Synthesis of layered double hydroxides (LDHs) of Zn/Al-NO3- hydrotalcite (HIZAN) and Zn/Al-diocytyl sodium sulfosuccinate (DSS) nanocomposite (NAZAD) with a molar ratio of Zn/Al of 4:1 were carried out by coprecipitation through continuous agitation. Their structures were determined using X-ray diffractometer spectra, which showed that basal spacing for LDH synthesized by both methods was about 8.89 A. An expansion of layered structure of about 27.9 A was observed to accommodate the surfactant anion between the interlayer. This phenomenon showed that the intercalation process took place between the LDH interlayer. Lipase from Candida rugosa was immobilized onto these materials by physical adsorption method. It was found that the protein loading onto NAZAD is higher than HIZAN. The activity of immobilized lipase was investigated through esterification of oleic acid and 1-butanol in hexane. The effects of pore size, surface area, reaction temperature, thermostability of the immobilized lipases, storage stability in organic solvent, and leaching studies were investigated. Stability was found to be the highest in the nanocomposite NAZAD.
Trypsin has been immobilized by adsorption onto Amberlite XAD-7 beads. The Michaelis constant (Km) of the enzyme was increased about sevenfold following the immobilization. Its rate of penetration into the porous beads was determined by staining the beads, which had been split, with naphthol blue black. The extent of diffusional rate limitation of immobilized trypsin was related to the penetration depth of the enzyme into the beads. This can be controlled by manipulating the conditions during the preparation of the immobilized enzyme.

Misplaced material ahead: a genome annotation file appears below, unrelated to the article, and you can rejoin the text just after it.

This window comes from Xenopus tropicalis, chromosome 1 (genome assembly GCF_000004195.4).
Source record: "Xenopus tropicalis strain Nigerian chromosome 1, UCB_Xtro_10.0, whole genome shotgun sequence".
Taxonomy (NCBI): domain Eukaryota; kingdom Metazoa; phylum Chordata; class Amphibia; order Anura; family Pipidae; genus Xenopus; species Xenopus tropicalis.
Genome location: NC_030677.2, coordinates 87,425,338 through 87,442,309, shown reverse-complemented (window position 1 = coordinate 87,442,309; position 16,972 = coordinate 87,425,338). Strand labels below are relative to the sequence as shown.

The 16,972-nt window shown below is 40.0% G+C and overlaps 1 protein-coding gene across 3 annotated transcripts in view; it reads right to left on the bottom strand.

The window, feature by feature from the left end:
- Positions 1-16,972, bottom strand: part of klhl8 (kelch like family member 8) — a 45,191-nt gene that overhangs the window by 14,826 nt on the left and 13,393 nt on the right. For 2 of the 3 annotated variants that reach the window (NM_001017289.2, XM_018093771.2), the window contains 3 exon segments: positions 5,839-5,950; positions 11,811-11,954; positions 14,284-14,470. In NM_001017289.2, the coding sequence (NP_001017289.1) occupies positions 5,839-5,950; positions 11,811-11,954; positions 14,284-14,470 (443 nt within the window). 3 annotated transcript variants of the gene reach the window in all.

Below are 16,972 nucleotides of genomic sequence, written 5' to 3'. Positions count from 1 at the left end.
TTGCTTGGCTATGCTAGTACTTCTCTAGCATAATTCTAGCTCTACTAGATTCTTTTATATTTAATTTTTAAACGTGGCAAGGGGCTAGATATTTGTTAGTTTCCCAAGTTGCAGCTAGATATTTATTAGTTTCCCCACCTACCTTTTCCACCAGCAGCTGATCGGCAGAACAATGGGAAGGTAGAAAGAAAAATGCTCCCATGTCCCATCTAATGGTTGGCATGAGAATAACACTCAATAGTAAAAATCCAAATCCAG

Esterification of succinic acid with oleyl alcohol catalyzed by immobilized Candida antarctica lipase B (Novozym 435) was investigated in this study. Response surface methodology (RSM) based on a five-level, four-variable central composite design (CCD) was used to model and analyze the reaction. A total of 21 experiments representing different combinations of the four parameters including temperature (35-65°C), time (30-450 min), enzyme amount (20-400 mg), and alcohol:acid molar ratio (1:1-8:1) were generated. A partial cubic equation could accurately model the response surface with a R(2) of 0.9853. The effect and interactions of the variables on the ester synthesis were also studied. Temperature was found to be the most significant parameter that influenced the succinate ester synthesis. At the optimal conditions of 41.1°C, 272.8 min, 20 mg enzyme amount and 7.8:1 alcohol:acid molar ratio, the esterification percentage was 85.0%. The model can present a rapid means for estimating the conversion yield of succinate ester within the selected ranges.